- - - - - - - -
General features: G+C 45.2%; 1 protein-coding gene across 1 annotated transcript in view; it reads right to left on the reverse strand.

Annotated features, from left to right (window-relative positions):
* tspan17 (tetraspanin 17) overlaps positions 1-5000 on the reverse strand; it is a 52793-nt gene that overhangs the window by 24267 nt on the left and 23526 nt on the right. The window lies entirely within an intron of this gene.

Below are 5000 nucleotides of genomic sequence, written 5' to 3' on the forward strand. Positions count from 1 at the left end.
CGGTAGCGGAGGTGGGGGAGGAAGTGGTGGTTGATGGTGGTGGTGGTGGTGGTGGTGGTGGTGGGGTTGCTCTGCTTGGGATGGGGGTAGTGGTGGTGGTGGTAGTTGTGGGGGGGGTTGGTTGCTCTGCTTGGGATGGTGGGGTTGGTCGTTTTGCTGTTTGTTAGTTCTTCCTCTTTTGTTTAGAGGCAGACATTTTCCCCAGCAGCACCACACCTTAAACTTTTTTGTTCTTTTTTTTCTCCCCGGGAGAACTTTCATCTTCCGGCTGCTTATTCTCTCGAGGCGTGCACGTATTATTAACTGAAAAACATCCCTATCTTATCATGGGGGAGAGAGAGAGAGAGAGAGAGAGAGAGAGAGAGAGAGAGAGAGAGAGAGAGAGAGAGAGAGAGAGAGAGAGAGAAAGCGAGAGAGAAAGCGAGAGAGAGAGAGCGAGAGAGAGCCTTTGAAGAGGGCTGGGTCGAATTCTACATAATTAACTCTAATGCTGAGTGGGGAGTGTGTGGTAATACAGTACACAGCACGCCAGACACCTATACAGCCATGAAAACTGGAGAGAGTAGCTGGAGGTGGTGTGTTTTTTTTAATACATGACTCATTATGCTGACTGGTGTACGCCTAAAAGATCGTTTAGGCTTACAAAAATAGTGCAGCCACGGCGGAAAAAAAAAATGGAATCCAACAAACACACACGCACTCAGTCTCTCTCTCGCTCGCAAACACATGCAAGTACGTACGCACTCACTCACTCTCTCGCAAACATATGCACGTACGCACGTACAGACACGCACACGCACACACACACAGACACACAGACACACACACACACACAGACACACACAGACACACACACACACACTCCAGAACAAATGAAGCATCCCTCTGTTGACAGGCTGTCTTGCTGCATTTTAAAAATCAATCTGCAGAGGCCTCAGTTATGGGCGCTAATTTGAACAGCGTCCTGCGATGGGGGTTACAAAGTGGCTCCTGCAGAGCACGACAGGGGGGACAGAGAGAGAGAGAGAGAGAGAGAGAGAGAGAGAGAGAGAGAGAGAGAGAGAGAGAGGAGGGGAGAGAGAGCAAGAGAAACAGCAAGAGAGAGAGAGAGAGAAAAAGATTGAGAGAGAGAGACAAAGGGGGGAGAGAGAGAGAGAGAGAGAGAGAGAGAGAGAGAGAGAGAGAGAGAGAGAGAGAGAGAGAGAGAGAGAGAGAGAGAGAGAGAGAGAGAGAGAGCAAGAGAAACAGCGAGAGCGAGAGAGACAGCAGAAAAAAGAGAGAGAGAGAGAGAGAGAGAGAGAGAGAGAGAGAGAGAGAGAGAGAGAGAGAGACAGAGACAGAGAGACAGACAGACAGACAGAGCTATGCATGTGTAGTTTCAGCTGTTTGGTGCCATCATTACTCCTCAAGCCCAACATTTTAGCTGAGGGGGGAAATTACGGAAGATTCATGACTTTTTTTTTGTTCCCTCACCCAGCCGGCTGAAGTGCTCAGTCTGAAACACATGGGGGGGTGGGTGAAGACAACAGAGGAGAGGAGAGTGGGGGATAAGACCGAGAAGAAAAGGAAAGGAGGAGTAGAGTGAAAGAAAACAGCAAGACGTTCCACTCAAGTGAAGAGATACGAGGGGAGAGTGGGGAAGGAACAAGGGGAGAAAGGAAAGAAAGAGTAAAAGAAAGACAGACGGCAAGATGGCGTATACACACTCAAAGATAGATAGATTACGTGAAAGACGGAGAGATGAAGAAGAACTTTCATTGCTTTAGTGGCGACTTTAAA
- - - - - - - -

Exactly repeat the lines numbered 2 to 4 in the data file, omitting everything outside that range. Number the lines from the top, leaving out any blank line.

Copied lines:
Annotated features, from left to right (window-relative positions):
* tspan17 (tetraspanin 17) overlaps positions 1-5000 on the reverse strand; it is a 52793-nt gene that overhangs the window by 24267 nt on the left and 23526 nt on the right. The window lies entirely within an intron of this gene.

Below are 5000 nucleotides of genomic sequence, written 5' to 3' on the forward strand. Positions count from 1 at the left end.